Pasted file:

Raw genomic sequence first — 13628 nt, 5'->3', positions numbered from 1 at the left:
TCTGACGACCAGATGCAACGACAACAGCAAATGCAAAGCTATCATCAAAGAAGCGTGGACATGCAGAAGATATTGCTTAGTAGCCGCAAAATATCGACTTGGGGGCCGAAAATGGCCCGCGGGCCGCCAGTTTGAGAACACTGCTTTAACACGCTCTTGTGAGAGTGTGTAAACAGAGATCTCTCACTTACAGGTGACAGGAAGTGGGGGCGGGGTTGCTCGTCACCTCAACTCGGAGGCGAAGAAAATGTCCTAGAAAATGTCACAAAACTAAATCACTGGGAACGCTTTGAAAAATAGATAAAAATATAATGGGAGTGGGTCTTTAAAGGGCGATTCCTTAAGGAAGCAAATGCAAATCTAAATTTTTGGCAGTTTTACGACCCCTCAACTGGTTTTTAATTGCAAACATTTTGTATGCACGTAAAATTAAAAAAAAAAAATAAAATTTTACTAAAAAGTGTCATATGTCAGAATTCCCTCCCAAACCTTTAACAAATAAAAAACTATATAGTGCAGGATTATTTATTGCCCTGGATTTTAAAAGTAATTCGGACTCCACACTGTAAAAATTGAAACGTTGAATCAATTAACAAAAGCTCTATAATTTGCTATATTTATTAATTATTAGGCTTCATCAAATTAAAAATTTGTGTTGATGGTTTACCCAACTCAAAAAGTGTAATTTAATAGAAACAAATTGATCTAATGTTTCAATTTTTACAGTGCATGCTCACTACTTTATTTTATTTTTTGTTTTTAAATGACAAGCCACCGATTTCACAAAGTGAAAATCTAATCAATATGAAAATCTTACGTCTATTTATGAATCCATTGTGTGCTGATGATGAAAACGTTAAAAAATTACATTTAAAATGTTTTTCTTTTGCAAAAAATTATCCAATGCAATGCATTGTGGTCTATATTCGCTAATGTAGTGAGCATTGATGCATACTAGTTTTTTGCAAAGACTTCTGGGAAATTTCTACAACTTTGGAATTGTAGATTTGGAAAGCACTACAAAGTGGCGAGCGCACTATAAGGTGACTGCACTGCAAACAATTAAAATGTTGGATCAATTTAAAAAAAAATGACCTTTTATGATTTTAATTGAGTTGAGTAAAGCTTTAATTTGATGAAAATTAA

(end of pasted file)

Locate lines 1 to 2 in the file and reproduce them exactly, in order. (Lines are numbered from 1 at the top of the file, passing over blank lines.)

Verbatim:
Raw genomic sequence first — 13628 nt, 5'->3', positions numbered from 1 at the left:
TCTGACGACCAGATGCAACGACAACAGCAAATGCAAAGCTATCATCAAAGAAGCGTGGACATGCAGAAGATATTGCTTAGTAGCCGCAAAATATCGACTTGGGGGCCGAAAATGGCCCGCGGGCCGCCAGTTTGAGAACACTGCTTTAACACGCTCTTGTGAGAGTGTGTAAACAGAGATCTCTCACTTACAGGTGACAGGAAGTGGGGGCGGGGTTGCTCGTCACCTCAACTCGGAGGCGAAGAAAATGTCCTAGAAAATGTCACAAAACTAAATCACTGGGAACGCTTTGAAAAATAGATAAAAATATAATGGGAGTGGGTCTTTAAAGGGCGATTCCTTAAGGAAGCAAATGCAAATCTAAATTTTTGGCAGTTTTACGACCCCTCAACTGGTTTTTAATTGCAAACATTTTGTATGCACGTAAAATTAAAAAAAAAAAATAAAATTTTACTAAAAAGTGTCATATGTCAGAATTCCCTCCCAAACCTTTAACAAATAAAAAACTATATAGTGCAGGATTATTTATTGCCCTGGATTTTAAAAGTAATTCGGACTCCACACTGTAAAAATTGAAACGTTGAATCAATTAACAAAAGCTCTATAATTTGCTATATTTATTAATTATTAGGCTTCATCAAATTAAAAATTTGTGTTGATGGTTTACCCAACTCAAAAAGTGTAATTTAATAGAAACAAATTGATCTAATGTTTCAATTTTTACAGTGCATGCTCACTACTTTATTTTATTTTTTGTTTTTAAATGACAAGCCACCGATTTCACAAAGTGAAAATCTAATCAATATGAAAATCTTACGTCTATTTATGAATCCATTGTGTGCTGATGATGAAAACGTTAAAAAATTACATTTAAAATGTTTTTCTTTTGCAAAAAATTATCCAATGCAATGCATTGTGGTCTATATTCGCTAATGTAGTGAGCATTGATGCATACTAGTTTTTTGCAAAGACTTCTGGGAAATTTCTACAACTTTGGAATTGTAGATTTGGAAAGCACTACAAAGTGGCGAGCGCACTATAAGGTGACTGCACTGCAAACAATTAAAATGTTGGATCAATTTAAAAAAAAATGACCTTTTATGATTTTAATTGAGTTGAGTAAAGCTTTAATTTGATGAAAATTAA